I am always keen on reading the books I highlight and spotlight on Jorie Loves A Story, and this novel in particular caught my attention when I was first offered to participate on the original blog tour hosted by Amber Stokes and her Editing Through the Seasons publicity company. I appreciate being what I consider a ‘hybrid reader’ as one who reads both mainstream and inspirational markets for fiction and non-fiction. I talk about this a bit under “My Bookish Life” and hinted about it on the note that proceeded this book review when I explained why posting this took a bit longer than originally expected due health and life reasons occurring at a pace that simply exhausted me. I always aim to feature novels through Guest Author & Book Features that will key into the diverse variety of books I appreciate reading overall.

I was originally going to only focus on books in print, but then I re-considered when I noted that many ebooks I would dearly love to read eventually end up in print editions. This can take anywhere from a few months to a full year or longer depending on the publisher, author, and body of work. I decided to stand firm in being a traditional reader but to yield as a book blogger to highlight books first released into an electronic version that I would one day hope would go into a print run as well. In this way, I am opening my mind to a wider net of authors and stories but remaining true to who I am as a reader and as a blogger at the same time. I am thankful that my path crossed with Ms. Leesmith and with Ms. Stokes, as I might not have stumbled across this particular novel nor the lovely series it is a part of.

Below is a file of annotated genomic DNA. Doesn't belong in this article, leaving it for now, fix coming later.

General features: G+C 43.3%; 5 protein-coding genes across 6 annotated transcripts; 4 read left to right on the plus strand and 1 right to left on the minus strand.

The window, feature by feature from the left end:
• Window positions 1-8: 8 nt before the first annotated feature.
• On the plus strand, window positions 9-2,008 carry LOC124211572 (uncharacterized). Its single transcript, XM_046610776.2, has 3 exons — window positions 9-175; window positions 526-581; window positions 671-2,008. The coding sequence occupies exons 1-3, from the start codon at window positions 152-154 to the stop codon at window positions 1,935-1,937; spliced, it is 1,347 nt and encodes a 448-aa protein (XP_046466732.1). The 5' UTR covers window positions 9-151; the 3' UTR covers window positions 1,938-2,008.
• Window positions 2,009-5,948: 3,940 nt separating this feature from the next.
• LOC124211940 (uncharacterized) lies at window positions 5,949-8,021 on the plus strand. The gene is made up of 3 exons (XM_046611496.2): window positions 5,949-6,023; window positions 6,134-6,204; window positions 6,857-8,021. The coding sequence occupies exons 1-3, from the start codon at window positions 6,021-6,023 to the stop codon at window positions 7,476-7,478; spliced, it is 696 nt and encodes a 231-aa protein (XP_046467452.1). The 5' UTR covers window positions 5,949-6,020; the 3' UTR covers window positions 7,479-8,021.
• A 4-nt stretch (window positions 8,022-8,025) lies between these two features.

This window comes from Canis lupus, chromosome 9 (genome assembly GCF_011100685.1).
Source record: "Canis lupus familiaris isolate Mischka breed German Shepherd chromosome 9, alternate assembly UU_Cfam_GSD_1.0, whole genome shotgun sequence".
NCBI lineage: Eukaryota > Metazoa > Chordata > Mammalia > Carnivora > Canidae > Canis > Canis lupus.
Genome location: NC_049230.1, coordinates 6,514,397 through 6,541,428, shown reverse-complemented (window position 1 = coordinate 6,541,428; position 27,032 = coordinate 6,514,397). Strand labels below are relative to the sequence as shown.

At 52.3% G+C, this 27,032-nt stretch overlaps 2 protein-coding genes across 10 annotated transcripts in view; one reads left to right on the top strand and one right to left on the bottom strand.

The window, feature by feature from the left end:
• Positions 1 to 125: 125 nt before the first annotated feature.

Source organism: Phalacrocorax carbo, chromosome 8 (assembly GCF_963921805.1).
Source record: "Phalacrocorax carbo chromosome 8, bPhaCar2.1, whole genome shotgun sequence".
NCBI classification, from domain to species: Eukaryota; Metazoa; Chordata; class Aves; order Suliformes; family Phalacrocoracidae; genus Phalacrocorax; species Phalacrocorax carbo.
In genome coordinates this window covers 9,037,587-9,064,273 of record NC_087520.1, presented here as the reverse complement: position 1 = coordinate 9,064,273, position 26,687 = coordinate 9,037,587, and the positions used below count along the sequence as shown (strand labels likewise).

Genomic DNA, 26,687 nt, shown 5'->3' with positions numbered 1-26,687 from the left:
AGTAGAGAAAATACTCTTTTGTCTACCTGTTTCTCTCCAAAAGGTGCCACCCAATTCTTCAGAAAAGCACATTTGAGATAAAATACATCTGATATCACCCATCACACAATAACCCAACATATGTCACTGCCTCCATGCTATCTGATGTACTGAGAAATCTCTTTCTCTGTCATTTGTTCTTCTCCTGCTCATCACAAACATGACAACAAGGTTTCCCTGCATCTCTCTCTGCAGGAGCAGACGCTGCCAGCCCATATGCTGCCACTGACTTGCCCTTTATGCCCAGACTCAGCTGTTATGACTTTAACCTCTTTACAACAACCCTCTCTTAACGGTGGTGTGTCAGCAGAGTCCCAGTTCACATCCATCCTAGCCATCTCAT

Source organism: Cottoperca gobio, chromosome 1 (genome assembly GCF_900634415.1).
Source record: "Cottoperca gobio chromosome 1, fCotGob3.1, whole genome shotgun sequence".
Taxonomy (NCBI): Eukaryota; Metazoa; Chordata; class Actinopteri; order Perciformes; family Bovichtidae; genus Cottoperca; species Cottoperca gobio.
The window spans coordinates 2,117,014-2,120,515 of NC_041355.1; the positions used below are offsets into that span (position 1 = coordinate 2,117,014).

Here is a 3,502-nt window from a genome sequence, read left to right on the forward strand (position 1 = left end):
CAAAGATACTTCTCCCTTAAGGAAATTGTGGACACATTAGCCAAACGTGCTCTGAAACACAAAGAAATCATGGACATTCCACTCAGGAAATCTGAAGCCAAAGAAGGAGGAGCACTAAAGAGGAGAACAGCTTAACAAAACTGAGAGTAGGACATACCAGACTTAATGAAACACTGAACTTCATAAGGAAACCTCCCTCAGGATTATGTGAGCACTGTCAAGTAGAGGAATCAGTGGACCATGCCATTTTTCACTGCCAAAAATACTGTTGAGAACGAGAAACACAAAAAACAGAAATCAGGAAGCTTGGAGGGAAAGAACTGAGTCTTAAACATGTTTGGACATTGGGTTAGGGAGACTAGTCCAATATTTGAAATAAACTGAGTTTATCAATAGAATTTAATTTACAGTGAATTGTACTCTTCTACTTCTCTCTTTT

My original showcases on Leesmith’s behalf was a heap of joy for me, as it encouraged me to re-examine where the publishing world is currently with a green-minded focus on publishing and printing practices (a bit of an on-going personal research topic of interest) as much as it gave a strong impression on having an open discussion on where writers and readers alike stand on the position of being green-minded and being voracious readers. For me, it confirmed that you can be environmentally conscience and read print books without having to concede to ebooks and ereaders. Notwithstanding of the fact that not all of us can use ereaders nor read ebooks in any format due to our vision and the way in which we process information.

My participation led to a healthy itch to read “Love’s Promises” and I felt blessed that I had the opportunity to tuck inside the story of how a novel went into print format when it was originally only scheduled for one type of release. The further blessing was discovering the other two books in the Love Promises series are already released in print, and are on my ‘next reads’ list of books to acquire!

Book Synopsis:

For Monica Scott, building her late father’s house at Lake Tahoe isn’t an option—it’s a necessary distraction from confusing memories and an uncertain future. But a handsome planner working for the Tahoe Regional Planning Agency (TRPA) is keeping Monica from moving forward with the project. Never mind that he’s young and charming with a great sense of humor. No one is going to stop Monica from making her father’s dream—and her own—a reality.